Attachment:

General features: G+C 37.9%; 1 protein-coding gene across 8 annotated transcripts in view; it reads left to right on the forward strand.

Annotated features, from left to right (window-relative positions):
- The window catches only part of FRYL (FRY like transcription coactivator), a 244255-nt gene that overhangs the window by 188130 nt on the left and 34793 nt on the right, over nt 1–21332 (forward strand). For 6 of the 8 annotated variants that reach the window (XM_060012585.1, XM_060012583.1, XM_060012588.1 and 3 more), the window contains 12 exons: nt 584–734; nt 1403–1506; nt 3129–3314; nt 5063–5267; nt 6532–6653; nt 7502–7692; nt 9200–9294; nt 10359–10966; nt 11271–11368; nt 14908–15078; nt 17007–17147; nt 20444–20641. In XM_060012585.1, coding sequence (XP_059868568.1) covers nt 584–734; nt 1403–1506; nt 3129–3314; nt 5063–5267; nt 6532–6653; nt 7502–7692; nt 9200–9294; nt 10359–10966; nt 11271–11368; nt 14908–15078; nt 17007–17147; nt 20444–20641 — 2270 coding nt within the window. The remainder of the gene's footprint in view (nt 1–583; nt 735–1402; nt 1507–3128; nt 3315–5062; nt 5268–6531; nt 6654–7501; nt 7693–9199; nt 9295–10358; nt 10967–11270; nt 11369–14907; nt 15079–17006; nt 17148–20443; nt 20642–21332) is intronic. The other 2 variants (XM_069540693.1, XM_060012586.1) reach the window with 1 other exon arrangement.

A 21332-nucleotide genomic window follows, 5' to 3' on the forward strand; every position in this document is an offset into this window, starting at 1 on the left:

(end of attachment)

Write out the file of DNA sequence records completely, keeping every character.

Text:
General features: G+C 37.9%; 1 protein-coding gene across 8 annotated transcripts in view; it reads left to right on the forward strand.

Annotated features, from left to right (window-relative positions):
- The window catches only part of FRYL (FRY like transcription coactivator), a 244255-nt gene that overhangs the window by 188130 nt on the left and 34793 nt on the right, over nt 1–21332 (forward strand). For 6 of the 8 annotated variants that reach the window (XM_060012585.1, XM_060012583.1, XM_060012588.1 and 3 more), the window contains 12 exons: nt 584–734; nt 1403–1506; nt 3129–3314; nt 5063–5267; nt 6532–6653; nt 7502–7692; nt 9200–9294; nt 10359–10966; nt 11271–11368; nt 14908–15078; nt 17007–17147; nt 20444–20641. In XM_060012585.1, coding sequence (XP_059868568.1) covers nt 584–734; nt 1403–1506; nt 3129–3314; nt 5063–5267; nt 6532–6653; nt 7502–7692; nt 9200–9294; nt 10359–10966; nt 11271–11368; nt 14908–15078; nt 17007–17147; nt 20444–20641 — 2270 coding nt within the window. The remainder of the gene's footprint in view (nt 1–583; nt 735–1402; nt 1507–3128; nt 3315–5062; nt 5268–6531; nt 6654–7501; nt 7693–9199; nt 9295–10358; nt 10967–11270; nt 11369–14907; nt 15079–17006; nt 17148–20443; nt 20642–21332) is intronic. The other 2 variants (XM_069540693.1, XM_060012586.1) reach the window with 1 other exon arrangement.

A 21332-nucleotide genomic window follows, 5' to 3' on the forward strand; every position in this document is an offset into this window, starting at 1 on the left: